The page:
I understand the reasoning behind the ‘all or none’ argument, it’s just that I favor the pragmatic approach in this instance.

  15. dominic1955 says:

    No one who wants abortion off the law books is saying, “Yay! Have all the abortions you want up until Roe v. Wade is overturned and abortion is outlawed.” It is common sense to say that we want the number of abortions lessened as much as possible AND abortion outlawed as soon as possible. The fact that the U.S. has a Supreme Court case that says abortion is some sort of “right” makes a mockery of our judicial system, and all the legislation widening its availability makes a mockery of our governmental system in general. It is a black mark on our country, a mixture of liberty and vice-proof too many of our people have taken liberty for granted and have began replacing that concept w/ the vicious one.

    Yes, even if abortion were absolutely outlawed tomorrow it would still go on. That is not the point. However, our government (at every level) has an obligation not to issue edicts and decrees presuming to create norms and moralities but rather to defend God’s law and true morality as far as that is humanly possible. When it has a “law” (and a bad law is no law at all) on the books allowing to snuff out any pre-born baby, it makes our country abhorrent. Same with any other “laws” promulgated by this government that presume to replace reality with ideological nightmares.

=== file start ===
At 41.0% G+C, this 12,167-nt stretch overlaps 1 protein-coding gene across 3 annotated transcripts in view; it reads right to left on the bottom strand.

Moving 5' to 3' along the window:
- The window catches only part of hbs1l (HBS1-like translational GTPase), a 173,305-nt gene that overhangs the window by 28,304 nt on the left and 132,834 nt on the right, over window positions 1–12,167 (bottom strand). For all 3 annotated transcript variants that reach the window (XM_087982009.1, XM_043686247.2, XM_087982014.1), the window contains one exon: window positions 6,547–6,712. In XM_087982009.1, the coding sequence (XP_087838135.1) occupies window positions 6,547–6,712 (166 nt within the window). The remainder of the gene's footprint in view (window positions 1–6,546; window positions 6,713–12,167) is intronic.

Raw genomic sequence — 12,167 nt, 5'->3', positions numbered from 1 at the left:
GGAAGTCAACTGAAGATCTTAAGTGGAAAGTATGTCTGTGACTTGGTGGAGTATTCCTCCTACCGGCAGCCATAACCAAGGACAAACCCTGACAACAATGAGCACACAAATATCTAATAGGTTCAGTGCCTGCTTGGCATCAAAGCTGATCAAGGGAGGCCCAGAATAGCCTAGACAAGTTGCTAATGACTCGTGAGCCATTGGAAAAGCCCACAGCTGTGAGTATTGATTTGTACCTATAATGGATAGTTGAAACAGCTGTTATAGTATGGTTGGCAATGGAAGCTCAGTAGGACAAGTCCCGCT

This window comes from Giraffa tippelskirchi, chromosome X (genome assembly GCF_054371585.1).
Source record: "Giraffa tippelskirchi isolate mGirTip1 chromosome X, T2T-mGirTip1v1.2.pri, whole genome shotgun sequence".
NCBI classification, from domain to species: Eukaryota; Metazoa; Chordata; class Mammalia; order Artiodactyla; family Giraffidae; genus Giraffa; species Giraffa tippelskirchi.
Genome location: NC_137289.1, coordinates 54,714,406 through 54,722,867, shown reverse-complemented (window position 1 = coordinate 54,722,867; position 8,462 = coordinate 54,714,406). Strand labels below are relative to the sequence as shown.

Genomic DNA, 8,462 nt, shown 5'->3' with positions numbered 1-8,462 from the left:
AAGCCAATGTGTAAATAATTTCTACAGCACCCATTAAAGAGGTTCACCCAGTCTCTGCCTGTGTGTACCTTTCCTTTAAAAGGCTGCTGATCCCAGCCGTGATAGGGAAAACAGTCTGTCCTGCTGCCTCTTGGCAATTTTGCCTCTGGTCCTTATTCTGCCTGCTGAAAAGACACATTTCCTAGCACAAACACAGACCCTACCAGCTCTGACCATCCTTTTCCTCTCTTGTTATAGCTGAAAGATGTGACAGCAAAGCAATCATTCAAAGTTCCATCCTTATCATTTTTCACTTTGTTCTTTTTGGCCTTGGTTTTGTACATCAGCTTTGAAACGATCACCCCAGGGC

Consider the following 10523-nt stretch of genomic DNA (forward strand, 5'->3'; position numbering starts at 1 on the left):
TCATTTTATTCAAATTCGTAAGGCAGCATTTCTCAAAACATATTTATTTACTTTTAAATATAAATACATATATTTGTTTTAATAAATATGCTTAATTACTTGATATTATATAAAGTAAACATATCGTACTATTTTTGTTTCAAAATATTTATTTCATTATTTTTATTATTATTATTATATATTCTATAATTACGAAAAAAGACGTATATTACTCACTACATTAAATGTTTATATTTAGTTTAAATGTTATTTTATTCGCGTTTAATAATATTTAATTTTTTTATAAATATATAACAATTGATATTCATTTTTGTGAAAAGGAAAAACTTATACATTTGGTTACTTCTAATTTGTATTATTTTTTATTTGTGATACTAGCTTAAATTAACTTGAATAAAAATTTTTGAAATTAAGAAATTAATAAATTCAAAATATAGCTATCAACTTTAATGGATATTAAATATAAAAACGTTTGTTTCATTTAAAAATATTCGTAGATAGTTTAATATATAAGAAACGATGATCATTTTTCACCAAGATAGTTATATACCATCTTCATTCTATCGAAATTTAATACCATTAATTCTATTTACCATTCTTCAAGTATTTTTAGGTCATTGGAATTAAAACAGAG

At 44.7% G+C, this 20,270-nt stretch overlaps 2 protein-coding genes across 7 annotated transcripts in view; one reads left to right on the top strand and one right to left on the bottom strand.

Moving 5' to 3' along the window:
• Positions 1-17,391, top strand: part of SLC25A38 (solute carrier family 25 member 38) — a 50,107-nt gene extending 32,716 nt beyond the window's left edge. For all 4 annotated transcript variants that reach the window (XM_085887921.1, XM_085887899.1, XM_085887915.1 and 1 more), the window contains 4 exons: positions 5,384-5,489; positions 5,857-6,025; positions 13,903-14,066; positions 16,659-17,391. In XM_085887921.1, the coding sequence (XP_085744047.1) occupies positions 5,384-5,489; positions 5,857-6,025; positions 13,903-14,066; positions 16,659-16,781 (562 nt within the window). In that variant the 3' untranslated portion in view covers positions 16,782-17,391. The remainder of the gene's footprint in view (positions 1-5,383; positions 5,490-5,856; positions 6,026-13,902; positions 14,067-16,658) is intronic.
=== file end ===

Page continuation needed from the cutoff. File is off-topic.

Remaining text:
As to gun control, if you are of good will and are open to truth, you will see gun control is little more than the attempt of some to control others. The pleas of it being “good for society” are lies. Catholic leftists who hijack pro-life language without hardly lifting a finger to help the real cause are no more that political hacks and apparatchiks trying to profit from the appearance of piety. They are more pathetic than the merely secular useful idiots.

  16. Clinton says:

    On 21 September 2012 that excellent blog The American Catholic posted an article
    titled “Will Money Make Everyone Virtuous?”. The article reported the findings that
    lower-income/poor women were actually more likely to keep their babies when faced
    with an unintended pregnancy.

    The article may be found here.

    And for frjim4321 and co., who would disparage any findings that weren’t reported by Huffpo,
    the study was performed by the Guttmacher Institute, an affiliate of Planned Parenthood.

  17. Wayward Lamb says:

    Liberals have a habit of changing their rhetoric every so often. Typically this happens when the public begins to see what’s behind the curtain, or when the opposing side makes inroads. The latter has certainly been true at the state level in the past two years, with increasing legislation that is squeezing the supply side of the abortion industry (the abortionists themselves). So, not surprisingly, it’s time to change the rhetoric. But what to change to? Tactics go stale over time and with public opinion gradually turning against them, a radically new approach was needed. Further, you can capitalize on the fickle public outrage over yet another gun tragedy only for so long. The public starts tuning out and support wanes before more of the tired gun control proposals can be implemented. Solution? Confuse the two issues and muddy the waters just long enough to pass your so-called reforms out in the open, yet just under the radar, before the public catches on. The “new” rhetoric sounds good in theory and is familiar to the ears to boot, so it’s easily flaunted and overlooked. Sadly, many people will fall for the bait and switch and not realize they are being lied to once again.